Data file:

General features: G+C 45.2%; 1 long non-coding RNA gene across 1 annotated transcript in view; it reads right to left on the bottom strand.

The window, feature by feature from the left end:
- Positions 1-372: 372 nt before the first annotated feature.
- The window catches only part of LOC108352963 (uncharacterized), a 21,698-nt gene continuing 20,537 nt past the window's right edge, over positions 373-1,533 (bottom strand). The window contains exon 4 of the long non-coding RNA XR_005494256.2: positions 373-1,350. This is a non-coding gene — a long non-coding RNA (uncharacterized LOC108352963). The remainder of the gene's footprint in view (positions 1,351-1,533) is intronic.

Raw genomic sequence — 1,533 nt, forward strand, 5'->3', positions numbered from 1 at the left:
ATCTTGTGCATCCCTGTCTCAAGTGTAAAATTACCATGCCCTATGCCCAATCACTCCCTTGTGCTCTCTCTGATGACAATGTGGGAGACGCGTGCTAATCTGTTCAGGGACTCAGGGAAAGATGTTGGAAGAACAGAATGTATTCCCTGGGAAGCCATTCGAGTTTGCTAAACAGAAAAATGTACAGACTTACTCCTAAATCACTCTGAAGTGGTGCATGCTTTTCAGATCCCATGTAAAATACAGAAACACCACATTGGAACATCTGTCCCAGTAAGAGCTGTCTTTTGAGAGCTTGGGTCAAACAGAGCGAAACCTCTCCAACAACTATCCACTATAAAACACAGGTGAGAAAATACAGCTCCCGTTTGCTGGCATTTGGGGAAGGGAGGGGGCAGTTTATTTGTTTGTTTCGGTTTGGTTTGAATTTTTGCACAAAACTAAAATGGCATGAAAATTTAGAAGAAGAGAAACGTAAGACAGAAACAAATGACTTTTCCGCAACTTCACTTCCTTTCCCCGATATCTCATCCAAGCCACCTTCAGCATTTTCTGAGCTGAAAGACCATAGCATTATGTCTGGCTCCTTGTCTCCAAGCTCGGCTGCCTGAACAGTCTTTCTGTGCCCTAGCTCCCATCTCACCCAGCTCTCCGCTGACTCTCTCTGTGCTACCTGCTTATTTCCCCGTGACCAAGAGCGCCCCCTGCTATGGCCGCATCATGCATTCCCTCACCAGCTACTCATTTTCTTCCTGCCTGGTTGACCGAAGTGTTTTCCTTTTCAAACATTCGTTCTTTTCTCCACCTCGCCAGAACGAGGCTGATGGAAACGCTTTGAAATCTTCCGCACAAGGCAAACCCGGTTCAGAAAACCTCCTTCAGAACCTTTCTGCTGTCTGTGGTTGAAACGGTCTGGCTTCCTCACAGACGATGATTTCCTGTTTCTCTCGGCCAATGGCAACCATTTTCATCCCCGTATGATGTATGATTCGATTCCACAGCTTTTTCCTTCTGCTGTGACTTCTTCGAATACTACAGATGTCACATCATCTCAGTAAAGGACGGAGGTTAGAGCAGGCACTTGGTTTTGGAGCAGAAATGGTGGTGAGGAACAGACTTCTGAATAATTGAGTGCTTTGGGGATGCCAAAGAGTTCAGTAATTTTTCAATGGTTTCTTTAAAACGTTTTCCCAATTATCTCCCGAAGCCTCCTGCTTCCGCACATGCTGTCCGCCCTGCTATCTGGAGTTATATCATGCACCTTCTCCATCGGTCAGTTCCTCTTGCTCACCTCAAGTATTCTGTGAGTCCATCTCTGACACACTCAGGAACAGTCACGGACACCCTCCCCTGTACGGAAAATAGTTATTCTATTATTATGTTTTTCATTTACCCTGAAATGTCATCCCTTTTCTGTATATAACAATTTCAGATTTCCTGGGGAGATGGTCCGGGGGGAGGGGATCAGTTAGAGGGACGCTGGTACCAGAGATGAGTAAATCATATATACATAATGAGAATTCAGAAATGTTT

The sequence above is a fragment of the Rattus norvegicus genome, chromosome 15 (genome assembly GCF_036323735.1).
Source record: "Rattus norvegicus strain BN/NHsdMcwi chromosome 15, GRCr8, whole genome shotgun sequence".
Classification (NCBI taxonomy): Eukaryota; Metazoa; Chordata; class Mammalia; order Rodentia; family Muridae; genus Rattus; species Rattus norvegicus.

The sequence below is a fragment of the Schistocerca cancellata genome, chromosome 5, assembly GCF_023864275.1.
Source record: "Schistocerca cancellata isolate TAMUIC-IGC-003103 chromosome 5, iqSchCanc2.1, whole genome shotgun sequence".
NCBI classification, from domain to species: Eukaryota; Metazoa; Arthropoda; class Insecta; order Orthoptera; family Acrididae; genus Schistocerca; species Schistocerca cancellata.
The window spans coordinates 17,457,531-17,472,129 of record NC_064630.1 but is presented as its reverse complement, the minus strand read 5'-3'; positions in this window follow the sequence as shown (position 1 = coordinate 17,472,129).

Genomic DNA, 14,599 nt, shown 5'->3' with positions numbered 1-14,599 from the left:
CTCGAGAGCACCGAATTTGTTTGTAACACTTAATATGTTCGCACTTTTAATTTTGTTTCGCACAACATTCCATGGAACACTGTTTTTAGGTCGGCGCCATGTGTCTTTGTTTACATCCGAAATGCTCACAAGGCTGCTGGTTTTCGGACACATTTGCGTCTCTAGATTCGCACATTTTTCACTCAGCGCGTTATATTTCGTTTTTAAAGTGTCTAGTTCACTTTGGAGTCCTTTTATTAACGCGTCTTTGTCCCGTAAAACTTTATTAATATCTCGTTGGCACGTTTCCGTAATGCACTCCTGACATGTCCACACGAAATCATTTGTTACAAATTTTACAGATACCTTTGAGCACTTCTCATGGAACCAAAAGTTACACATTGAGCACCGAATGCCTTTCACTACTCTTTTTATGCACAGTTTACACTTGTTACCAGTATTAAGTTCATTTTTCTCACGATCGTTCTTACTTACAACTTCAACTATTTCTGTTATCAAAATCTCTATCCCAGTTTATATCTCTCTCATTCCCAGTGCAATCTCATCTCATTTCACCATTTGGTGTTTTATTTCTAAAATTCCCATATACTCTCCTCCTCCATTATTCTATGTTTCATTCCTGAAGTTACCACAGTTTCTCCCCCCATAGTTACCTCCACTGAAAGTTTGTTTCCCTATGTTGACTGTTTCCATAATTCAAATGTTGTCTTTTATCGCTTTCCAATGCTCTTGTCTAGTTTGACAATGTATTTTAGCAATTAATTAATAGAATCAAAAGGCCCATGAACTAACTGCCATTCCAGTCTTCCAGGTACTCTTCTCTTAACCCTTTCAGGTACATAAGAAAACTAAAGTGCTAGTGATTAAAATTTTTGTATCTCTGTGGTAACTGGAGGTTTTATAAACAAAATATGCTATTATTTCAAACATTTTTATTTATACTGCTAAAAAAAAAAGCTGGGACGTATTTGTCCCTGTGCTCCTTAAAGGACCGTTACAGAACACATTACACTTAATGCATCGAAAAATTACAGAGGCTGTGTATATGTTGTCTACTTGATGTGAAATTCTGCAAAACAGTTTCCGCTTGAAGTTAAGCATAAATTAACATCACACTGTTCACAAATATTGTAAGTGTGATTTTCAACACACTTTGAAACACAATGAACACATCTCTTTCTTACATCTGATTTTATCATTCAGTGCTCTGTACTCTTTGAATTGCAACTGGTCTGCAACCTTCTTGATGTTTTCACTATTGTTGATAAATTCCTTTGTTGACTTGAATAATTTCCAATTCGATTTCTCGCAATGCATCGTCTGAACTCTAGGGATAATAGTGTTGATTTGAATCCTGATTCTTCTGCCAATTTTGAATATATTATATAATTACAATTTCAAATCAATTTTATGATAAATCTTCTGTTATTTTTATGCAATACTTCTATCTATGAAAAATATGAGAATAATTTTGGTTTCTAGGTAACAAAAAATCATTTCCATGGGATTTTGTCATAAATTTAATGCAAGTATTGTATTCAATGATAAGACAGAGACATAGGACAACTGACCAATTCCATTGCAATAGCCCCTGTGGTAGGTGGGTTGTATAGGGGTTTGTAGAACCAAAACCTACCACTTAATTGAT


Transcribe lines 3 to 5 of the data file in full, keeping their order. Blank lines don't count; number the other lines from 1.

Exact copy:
- Positions 1-372: 372 nt before the first annotated feature.
- The window catches only part of LOC108352963 (uncharacterized), a 21,698-nt gene continuing 20,537 nt past the window's right edge, over positions 373-1,533 (bottom strand). The window contains exon 4 of the long non-coding RNA XR_005494256.2: positions 373-1,350. This is a non-coding gene — a long non-coding RNA (uncharacterized LOC108352963). The remainder of the gene's footprint in view (positions 1,351-1,533) is intronic.

Raw genomic sequence — 1,533 nt, forward strand, 5'->3', positions numbered from 1 at the left: